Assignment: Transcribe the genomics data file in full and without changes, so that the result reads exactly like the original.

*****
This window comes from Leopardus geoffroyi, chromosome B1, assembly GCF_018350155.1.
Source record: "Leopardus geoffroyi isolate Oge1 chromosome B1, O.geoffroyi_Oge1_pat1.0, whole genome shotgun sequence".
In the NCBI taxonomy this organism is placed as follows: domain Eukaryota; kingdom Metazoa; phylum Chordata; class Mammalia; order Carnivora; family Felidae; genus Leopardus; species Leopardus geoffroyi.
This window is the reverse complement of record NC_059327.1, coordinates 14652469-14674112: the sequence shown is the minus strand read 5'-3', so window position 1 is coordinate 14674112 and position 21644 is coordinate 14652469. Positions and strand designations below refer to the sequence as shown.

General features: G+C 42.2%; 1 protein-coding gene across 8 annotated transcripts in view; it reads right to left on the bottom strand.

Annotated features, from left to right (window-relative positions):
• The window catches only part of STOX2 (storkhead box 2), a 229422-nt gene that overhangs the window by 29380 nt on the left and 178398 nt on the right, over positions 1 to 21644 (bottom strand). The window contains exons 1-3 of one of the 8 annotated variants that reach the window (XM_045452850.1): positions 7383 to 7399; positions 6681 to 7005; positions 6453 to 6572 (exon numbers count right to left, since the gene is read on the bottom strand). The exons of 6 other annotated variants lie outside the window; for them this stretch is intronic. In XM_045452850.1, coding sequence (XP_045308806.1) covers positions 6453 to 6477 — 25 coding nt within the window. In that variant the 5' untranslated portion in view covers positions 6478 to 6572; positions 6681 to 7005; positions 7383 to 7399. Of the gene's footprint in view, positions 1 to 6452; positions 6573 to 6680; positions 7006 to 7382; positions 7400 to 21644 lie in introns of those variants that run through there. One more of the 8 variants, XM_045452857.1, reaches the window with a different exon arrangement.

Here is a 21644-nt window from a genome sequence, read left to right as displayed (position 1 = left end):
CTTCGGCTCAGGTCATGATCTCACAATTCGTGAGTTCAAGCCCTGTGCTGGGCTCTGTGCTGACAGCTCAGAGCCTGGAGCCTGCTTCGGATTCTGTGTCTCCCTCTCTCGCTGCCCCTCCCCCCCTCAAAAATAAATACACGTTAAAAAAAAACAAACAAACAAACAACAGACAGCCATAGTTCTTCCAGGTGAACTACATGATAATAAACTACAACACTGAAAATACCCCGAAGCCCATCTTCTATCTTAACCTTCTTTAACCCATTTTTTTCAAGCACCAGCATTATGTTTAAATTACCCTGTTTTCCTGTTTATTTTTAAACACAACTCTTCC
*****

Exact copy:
This window comes from Leopardus geoffroyi, chromosome B1, assembly GCF_018350155.1.
Source record: "Leopardus geoffroyi isolate Oge1 chromosome B1, O.geoffroyi_Oge1_pat1.0, whole genome shotgun sequence".
In the NCBI taxonomy this organism is placed as follows: domain Eukaryota; kingdom Metazoa; phylum Chordata; class Mammalia; order Carnivora; family Felidae; genus Leopardus; species Leopardus geoffroyi.
This window is the reverse complement of record NC_059327.1, coordinates 14652469-14674112: the sequence shown is the minus strand read 5'-3', so window position 1 is coordinate 14674112 and position 21644 is coordinate 14652469. Positions and strand designations below refer to the sequence as shown.

General features: G+C 42.2%; 1 protein-coding gene across 8 annotated transcripts in view; it reads right to left on the bottom strand.

Annotated features, from left to right (window-relative positions):
• The window catches only part of STOX2 (storkhead box 2), a 229422-nt gene that overhangs the window by 29380 nt on the left and 178398 nt on the right, over positions 1 to 21644 (bottom strand). The window contains exons 1-3 of one of the 8 annotated variants that reach the window (XM_045452850.1): positions 7383 to 7399; positions 6681 to 7005; positions 6453 to 6572 (exon numbers count right to left, since the gene is read on the bottom strand). The exons of 6 other annotated variants lie outside the window; for them this stretch is intronic. In XM_045452850.1, coding sequence (XP_045308806.1) covers positions 6453 to 6477 — 25 coding nt within the window. In that variant the 5' untranslated portion in view covers positions 6478 to 6572; positions 6681 to 7005; positions 7383 to 7399. Of the gene's footprint in view, positions 1 to 6452; positions 6573 to 6680; positions 7006 to 7382; positions 7400 to 21644 lie in introns of those variants that run through there. One more of the 8 variants, XM_045452857.1, reaches the window with a different exon arrangement.

Here is a 21644-nt window from a genome sequence, read left to right as displayed (position 1 = left end):
CTTCGGCTCAGGTCATGATCTCACAATTCGTGAGTTCAAGCCCTGTGCTGGGCTCTGTGCTGACAGCTCAGAGCCTGGAGCCTGCTTCGGATTCTGTGTCTCCCTCTCTCGCTGCCCCTCCCCCCCTCAAAAATAAATACACGTTAAAAAAAAACAAACAAACAAACAACAGACAGCCATAGTTCTTCCAGGTGAACTACATGATAATAAACTACAACACTGAAAATACCCCGAAGCCCATCTTCTATCTTAACCTTCTTTAACCCATTTTTTTCAAGCACCAGCATTATGTTTAAATTACCCTGTTTTCCTGTTTATTTTTAAACACAACTCTTCC